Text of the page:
Tokyo Tourism joined TMAC Ontario at Toronto’s Ki restaurant last night (Jan. 23) to showcase the best of what the city has to offer, with guests taking in a presentation from travel writer Steve Gillick before sampling sake and authentic Japanese delicacies.
For Shin Kawai, director, Tokyo Tourism representative, the evening provided an opportune occasion for the travel community to get a better feel for the ample variety of experiences on offer in Tokyo.
“We wanted to tell [the travel industry] that Tokyo is not just about hustle and bustle, and crazy nightlife,” he told PAX. “At the same time, we do have a very rich nature.”
That range of experiences available in Tokyo was emphasized by Gillick, whose presentation highlighted offerings such as the Asakusa Culture and Tourism Center and the towering Tokyo Skytree, Japan’s tallest structure.
The popular Edo-Tokyo museum will reopen this March, while the Ameyoko Market features a wide array of culinary fare. Such is the diversity on offer in Tokyo, Gillick noted, that the city is best viewed as a cluster of tiny villages, instead of one sprawling metropolis.
Kawai also noted Tokyo’s emerging reputation as an affordable destination. “You can get an excellent lunch for about $10 or so,” he commented. “Japanese people have a very high standard, and nothing less than excellent food is accepted there. The food is very inexpensive, [and] you can stay in a very nice hotel for about $100, $120 – you would be surprised.”
Busy year ahead
There’s plenty on the horizon for Tokyo Tourism, with the city preparing to welcome the world for the 2020 Olympic and Paralympic Games, while it’s also set to host the 2019 Rugby World Cup – events that Kawai believes will spur continued strong growth for travel between Canada and Japan.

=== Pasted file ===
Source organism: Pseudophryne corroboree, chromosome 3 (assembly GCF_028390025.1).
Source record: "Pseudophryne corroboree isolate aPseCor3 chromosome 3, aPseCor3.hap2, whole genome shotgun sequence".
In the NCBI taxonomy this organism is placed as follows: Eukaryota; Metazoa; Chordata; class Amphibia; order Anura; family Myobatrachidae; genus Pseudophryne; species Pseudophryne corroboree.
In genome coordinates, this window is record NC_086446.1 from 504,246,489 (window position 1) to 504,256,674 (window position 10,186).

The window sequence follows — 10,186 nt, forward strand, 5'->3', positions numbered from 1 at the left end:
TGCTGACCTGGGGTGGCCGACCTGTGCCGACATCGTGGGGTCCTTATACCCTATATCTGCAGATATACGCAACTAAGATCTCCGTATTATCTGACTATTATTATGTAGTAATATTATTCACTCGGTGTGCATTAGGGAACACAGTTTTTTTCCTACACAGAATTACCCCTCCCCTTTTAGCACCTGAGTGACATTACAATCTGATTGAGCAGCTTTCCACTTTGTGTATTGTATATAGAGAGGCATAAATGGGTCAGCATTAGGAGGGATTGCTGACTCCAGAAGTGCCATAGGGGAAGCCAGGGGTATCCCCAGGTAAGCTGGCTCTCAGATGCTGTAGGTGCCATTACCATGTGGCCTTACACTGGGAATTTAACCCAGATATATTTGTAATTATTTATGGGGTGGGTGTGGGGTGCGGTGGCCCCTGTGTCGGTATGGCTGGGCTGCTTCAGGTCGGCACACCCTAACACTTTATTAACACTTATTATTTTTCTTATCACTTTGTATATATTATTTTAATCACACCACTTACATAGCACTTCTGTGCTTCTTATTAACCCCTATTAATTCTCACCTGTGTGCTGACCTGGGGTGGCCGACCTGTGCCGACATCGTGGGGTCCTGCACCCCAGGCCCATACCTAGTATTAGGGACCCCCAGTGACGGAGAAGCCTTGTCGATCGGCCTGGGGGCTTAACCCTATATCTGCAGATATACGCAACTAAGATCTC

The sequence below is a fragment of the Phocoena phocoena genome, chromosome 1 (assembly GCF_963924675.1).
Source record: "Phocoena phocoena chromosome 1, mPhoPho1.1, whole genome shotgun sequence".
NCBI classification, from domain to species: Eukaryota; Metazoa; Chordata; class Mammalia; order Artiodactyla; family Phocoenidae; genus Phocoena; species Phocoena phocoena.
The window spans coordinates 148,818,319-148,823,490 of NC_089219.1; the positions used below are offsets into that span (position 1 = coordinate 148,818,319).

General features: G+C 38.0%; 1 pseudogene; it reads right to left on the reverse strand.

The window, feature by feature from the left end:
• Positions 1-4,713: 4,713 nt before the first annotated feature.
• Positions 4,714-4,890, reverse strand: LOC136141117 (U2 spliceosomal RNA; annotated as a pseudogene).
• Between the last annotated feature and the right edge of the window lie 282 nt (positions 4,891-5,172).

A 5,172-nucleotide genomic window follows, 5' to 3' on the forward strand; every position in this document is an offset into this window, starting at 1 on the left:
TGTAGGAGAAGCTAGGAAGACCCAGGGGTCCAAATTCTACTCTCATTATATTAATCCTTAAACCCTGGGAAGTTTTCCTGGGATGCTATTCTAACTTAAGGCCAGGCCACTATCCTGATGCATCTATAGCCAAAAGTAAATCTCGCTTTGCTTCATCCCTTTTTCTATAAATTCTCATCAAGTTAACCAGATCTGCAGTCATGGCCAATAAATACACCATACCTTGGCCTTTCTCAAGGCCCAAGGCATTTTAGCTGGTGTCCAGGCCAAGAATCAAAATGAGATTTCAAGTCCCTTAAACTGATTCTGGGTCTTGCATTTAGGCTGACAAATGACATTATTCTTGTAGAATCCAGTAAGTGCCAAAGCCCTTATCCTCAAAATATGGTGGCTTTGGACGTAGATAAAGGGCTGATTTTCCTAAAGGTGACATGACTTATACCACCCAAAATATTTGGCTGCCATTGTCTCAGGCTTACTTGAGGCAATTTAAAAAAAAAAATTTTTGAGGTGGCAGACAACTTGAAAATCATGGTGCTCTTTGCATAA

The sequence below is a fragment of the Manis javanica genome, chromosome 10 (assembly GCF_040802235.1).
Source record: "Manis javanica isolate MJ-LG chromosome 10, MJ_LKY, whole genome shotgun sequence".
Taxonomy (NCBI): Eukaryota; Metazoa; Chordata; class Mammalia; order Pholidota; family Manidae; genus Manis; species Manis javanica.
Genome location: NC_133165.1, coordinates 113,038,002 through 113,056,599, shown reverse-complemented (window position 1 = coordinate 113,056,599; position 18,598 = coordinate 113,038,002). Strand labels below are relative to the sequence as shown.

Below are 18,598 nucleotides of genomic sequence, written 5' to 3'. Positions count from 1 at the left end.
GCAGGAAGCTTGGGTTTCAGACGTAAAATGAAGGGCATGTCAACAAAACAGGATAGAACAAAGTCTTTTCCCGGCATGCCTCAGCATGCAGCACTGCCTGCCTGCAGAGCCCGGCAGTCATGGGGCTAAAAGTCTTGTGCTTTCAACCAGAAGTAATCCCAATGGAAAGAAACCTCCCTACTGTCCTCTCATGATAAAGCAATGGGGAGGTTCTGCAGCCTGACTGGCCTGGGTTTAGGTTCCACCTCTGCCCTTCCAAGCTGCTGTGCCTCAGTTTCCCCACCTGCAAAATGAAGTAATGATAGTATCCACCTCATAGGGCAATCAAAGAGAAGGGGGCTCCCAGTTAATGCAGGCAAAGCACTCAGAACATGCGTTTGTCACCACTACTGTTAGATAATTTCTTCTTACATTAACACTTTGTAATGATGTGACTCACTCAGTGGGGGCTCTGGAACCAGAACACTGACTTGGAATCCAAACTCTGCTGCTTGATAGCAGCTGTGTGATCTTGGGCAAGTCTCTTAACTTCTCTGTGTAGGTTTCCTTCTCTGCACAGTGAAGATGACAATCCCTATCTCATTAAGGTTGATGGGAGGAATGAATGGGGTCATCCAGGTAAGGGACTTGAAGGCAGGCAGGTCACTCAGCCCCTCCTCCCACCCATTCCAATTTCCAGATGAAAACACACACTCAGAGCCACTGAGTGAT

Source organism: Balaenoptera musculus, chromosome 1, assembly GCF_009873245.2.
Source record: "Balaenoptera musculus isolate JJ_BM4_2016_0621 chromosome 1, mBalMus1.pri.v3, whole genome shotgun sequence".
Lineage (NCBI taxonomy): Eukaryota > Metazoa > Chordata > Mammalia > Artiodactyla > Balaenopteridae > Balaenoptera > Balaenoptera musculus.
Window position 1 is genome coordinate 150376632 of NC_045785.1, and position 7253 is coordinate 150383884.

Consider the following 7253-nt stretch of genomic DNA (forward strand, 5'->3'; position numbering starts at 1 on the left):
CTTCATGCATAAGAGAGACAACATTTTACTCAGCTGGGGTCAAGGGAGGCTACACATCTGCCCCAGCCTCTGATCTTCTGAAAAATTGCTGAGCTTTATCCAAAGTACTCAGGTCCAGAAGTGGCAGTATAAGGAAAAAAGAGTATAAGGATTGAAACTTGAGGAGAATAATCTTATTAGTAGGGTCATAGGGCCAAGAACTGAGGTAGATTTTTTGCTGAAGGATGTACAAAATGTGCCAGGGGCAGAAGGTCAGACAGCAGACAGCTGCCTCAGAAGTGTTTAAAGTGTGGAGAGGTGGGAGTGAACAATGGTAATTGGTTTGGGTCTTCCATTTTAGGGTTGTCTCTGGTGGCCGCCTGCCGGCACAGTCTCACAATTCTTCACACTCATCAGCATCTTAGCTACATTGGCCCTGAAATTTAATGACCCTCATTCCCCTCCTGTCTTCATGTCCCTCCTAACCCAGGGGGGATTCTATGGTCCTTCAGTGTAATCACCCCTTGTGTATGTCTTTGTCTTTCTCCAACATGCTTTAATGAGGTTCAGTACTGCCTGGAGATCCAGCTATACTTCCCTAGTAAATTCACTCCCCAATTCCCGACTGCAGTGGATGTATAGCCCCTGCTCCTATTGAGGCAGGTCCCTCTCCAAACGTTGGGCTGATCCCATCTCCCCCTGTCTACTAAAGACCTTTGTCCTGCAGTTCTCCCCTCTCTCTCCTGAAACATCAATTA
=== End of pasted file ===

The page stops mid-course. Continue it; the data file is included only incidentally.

“It’s been the trend that every year, we’re increasing visitors from Canada [by] double digits,” he remarked. “Last year it was a 12 per cent increase, and the year before, it was more than 20 per cent. It’s been growing very strongly – I think the trend will continue.”
In Canada, the organization is readying for the Japan Festival, a yearly event that will take place Aug. 25-26, 2018 at Mississauga Celebration Square. “[The festival] was very successful last year,” Kawai noted. “We had 70,000 people visiting. We will be participating in that to commemorate the 90th anniversary of the diplomatic relationship between Japan and Canada.”
For travel agents, there’s "a lot of opportunities in Japan,"" says Kawai, particularly given the potential for highly-customizable journeys from its capital city. “Tokyo is a gateway,” he said. “You have to include Tokyo in any trip.
“For first-timers, a typical trip begins from Tokyo and then goes all the way to Kyoto. That is called the Golden Route – it’s the most popular one. Some people extend that tour to Hiroshima.
"What I like to emphasize is this: if you are going to Japan, Tokyo alone is not enough. You have to combine the very interesting, sometimes crazy city, with a more traditional lifestyle of Japan – culture and festivals. Then, your experience of Japan will be complete.”
Further information is available at www.gotokyo.org/en.